Mariners get some relief by routing Tigers to start trip

DETROIT — After four days of facing the strong starting pitching and almost unhittable bullpen of the Cleveland Guardians, grinding out three wins and scoring a total of 14 runs on 19 hits while striking out 37 times, the Mariners hitters were happy to face someone, anyone else .

Unfortunately for Tigers starter Matt Manning, he was on the receiving end of those frustrations.

The Mariners pummeled the young right-hander, roughing him up for seven runs on seven hits, including homers from Ty France and Cal Raleigh, knocking him out of the game in a six-run third inning, and cruising to an easy 9-3 victory that wasn’t even that close.

“That’s a great, great way to start the trip,” manager Scott Servais said. “We haven’t swung the bat like that in quite some time.”

The Mariners had not scored more than four runs in a game since scoring 10 runs against the Athletics on Aug. 19 in Oakland.

Following that lopsided 10-2 win, the Mariners scored just 24 runs over their next eight games while posting a .187/.261/.354 slash line and striking out in 24% of their plate appearances.

Pitching for one of the worst teams in baseball, Manning had been solid in his previous five outings, posting a 2.15 ERA with nine walks and 27 strikeouts, all coming after a lengthy stint on the injured list with shoulder inflammation.

That previous success mattered little as the Mariners took advantage of breaking balls in the middle of the plate.

Seattle rolled into the third inning with a 1-0 lead after France, who had three hits on the night, made it consecutive games with a homer. France crushed a hanging breaking ball from Manning over the wall in center for his 16th homer.

“We saw a lot of guys on time with good swings but none more important than Ty France,” Servais said. “I was hoping that would carry over from what he did on Sunday and that started with the first swing of the night. He smoked that ball to right-center. That’s a long way to hit it out. And he just continued on the rest of the night.”

The blast measured 438 feet with a 107-mph exit velocity.

“I was running hard,” France said. “It’s tough to go there. I knew I hit it well but this park is big.”

France was mired in an awful slump, posting an .086/141/.086 slash line with just five hits — all singles in 64 plate appearances.

France has five hits in his last two games.

“We definitely went back and watched some film, but I wouldn’t say it was one particular thing,” he said. “I think it was just my body was out of sync. We got on the velo machine (on Saturday) and I think that helped.”

Raleigh led off the third inning with a solo homer to right to make it 2-0. From there, the Mariners made it snowball on Manning.

Abraham Toro followed with a single in his first plate appearance since being sent down to Tacoma on August 6.

Julio Rodriguez doubled into the left-field corner to put runners on second and third. After Jesse Winker struck out looking, Mitch Haniger roped a single to left field to score Toro and make it 3-0. It was the first of a merry-go-round of RBI singles to left as Eugenio Suarez and France followed.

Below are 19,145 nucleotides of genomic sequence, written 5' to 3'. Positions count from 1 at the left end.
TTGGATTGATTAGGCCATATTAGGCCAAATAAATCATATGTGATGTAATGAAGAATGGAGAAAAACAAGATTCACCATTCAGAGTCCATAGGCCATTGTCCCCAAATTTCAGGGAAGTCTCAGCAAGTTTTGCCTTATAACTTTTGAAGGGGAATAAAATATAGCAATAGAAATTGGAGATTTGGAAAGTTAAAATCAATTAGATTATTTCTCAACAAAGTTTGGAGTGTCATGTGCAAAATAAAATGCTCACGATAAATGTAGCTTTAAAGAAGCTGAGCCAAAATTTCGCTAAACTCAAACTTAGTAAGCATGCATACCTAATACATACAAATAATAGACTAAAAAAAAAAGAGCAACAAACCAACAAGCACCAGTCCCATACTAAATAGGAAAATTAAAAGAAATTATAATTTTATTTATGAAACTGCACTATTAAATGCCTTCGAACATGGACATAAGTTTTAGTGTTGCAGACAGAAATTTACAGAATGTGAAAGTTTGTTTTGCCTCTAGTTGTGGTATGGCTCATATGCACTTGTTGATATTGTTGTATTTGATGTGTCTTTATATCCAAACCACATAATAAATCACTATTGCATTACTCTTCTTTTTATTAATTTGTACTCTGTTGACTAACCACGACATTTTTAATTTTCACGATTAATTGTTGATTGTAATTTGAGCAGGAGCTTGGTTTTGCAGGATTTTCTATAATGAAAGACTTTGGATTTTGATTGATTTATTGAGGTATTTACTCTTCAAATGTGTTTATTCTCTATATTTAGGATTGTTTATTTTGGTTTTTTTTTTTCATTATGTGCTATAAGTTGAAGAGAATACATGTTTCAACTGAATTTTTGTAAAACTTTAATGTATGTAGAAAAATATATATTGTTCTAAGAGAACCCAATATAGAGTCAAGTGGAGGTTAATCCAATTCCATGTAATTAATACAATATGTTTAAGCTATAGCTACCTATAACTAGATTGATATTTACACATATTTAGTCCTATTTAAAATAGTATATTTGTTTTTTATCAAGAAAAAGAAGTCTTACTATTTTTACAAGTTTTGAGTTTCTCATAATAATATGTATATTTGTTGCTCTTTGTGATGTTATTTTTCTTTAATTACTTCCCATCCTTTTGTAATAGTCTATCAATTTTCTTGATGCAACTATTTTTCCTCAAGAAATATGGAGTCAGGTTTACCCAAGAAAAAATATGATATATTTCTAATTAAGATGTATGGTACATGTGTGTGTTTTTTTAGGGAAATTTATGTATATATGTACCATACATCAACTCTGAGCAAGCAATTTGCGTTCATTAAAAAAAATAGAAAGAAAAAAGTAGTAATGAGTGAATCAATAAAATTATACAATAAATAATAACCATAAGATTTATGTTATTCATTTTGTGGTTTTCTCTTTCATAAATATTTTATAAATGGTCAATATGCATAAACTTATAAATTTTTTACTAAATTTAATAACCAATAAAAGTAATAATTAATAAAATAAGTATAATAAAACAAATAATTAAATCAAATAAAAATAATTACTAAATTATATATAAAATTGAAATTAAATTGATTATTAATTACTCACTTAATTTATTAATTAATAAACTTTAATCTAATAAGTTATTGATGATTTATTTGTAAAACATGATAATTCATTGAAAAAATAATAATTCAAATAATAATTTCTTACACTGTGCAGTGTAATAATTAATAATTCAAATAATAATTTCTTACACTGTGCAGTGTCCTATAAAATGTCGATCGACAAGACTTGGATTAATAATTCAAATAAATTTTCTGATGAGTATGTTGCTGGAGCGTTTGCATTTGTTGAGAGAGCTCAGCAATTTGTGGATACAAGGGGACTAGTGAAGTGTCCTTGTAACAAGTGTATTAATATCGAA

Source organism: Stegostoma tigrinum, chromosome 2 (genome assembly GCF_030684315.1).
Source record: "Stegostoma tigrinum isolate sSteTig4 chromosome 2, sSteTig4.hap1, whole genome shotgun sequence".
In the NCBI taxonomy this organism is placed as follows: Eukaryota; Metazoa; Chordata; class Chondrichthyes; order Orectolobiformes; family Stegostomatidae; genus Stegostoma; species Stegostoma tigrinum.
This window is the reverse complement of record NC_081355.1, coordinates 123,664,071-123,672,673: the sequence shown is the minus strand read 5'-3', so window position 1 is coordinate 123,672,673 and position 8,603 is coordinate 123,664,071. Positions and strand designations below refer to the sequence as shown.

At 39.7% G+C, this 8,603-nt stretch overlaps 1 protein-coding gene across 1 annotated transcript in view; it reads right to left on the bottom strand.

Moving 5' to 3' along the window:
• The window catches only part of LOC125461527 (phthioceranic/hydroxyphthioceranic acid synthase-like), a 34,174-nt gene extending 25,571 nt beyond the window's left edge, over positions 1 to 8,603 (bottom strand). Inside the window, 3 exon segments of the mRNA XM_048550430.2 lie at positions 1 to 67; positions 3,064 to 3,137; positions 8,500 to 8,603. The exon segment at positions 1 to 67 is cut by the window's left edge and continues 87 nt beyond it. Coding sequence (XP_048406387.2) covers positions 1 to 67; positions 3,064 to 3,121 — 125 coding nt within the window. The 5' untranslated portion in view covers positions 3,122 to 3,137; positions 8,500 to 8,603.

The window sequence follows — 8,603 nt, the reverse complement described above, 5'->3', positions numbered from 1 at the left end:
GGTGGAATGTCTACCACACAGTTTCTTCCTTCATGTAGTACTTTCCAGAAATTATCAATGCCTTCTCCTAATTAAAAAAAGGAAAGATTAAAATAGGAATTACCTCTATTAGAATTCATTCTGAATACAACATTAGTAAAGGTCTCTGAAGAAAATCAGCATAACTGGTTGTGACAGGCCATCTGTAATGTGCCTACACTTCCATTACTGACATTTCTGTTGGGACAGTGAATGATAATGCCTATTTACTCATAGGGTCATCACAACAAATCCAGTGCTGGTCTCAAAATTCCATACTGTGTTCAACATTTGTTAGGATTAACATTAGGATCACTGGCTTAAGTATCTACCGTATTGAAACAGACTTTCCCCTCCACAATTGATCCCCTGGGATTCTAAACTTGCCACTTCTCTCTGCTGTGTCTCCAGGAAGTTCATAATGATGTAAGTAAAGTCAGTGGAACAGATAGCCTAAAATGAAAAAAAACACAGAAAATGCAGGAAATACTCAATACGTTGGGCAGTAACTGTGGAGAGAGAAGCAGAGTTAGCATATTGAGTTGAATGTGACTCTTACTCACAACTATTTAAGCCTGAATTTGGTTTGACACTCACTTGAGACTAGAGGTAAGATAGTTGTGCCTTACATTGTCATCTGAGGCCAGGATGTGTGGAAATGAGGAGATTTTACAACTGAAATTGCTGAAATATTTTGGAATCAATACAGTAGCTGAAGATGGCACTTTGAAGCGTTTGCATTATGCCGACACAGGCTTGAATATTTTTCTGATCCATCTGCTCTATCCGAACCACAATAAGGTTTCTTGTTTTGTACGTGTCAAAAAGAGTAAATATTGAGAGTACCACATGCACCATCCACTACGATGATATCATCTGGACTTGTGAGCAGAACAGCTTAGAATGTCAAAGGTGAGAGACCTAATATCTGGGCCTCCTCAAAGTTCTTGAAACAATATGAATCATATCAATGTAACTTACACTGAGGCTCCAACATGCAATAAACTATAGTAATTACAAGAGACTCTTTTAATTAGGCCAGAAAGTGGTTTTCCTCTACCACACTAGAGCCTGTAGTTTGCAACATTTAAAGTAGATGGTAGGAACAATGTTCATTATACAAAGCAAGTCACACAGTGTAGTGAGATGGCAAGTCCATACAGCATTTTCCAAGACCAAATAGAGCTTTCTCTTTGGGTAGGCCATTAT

“He left some breaking balls up,” Servais said of Manning. He’s a young guy. He’s got really good arm. But we were on some breaking balls early, kind of like to get-me-over breaking ball on the first pitch. Our guys are ready to hit from the first pitch.”

A walk to Carlos Santana ended Manning’s outing. He exited with one out and the bases loaded. But the Mariners weren’t done.

Adam Frazier roped a single to left field that scored Suarez and Raleigh hit a fly ball to center that scored France to make it 7-0.

The Mariners made it 9-0 in the fifth inning when France notched his third hit of the night and Santana followed with a massive two-run homer to left-center off lefty Daniel Norris.

A 4-for-8 night with runners in scoring position and three homers will usually produce more than four runs scored.

“Our guys were on it,” Servais said. “It’s great to see when you just keep the line moving and everybody contributing having good at-bats and barreling some balls up. We just haven’t done that recently and sometimes it just takes a night like that for everybody’s confidence and it lets everybody relax again.”

Seattle got another solid start from rookie right-hander George Kirby, who had a 7-0 lead before he took the mound for the bottom of the third inning.

Kirby pitched five scoreless innings, allowing just two hits with a walk and five strikeouts to improve to 6-3 and lower his ERA to 3.16. Over his last five outings, Kirby is 4-0 with a 2.15 ERA (seven earned runs in 29 1/3 innings pitched) with three walks and 34 strikeouts.

“I just tried to stay aggressive and tried to get ahead in counts,” Kirby said. “I thought I did a good job of that for the most part.”

With the game a route and a need to still manage his overall workload, Servais pulled Kirby after a fifth inning where he loaded the bases with one out and worked out of it scoreless.

“That was really the plan coming into the game,” Servais said. “If we could get him out around the 80-85 pitch count, depending on where the game was at. When we got the early lead like that, in my mind I was gonna get him out as soon as we could. He doesn’t have an extra day rest before his next start on this trip at Cleveland. Hopefully we can go a little bit longer that next time now.”

Right-hander Chris Flexen, who moved into the bullpen with the acquisition of Luis Castillo, made his first appearance since August 19. Flexen allowed three runs over the final four innings and was credited with a four-inning save.

“For flex to come in, he hasn’t pitched in 10 days and gives you four innings gives us a full rest for the rest of guys in the bullpen,” Servais said. “It was awesome.”

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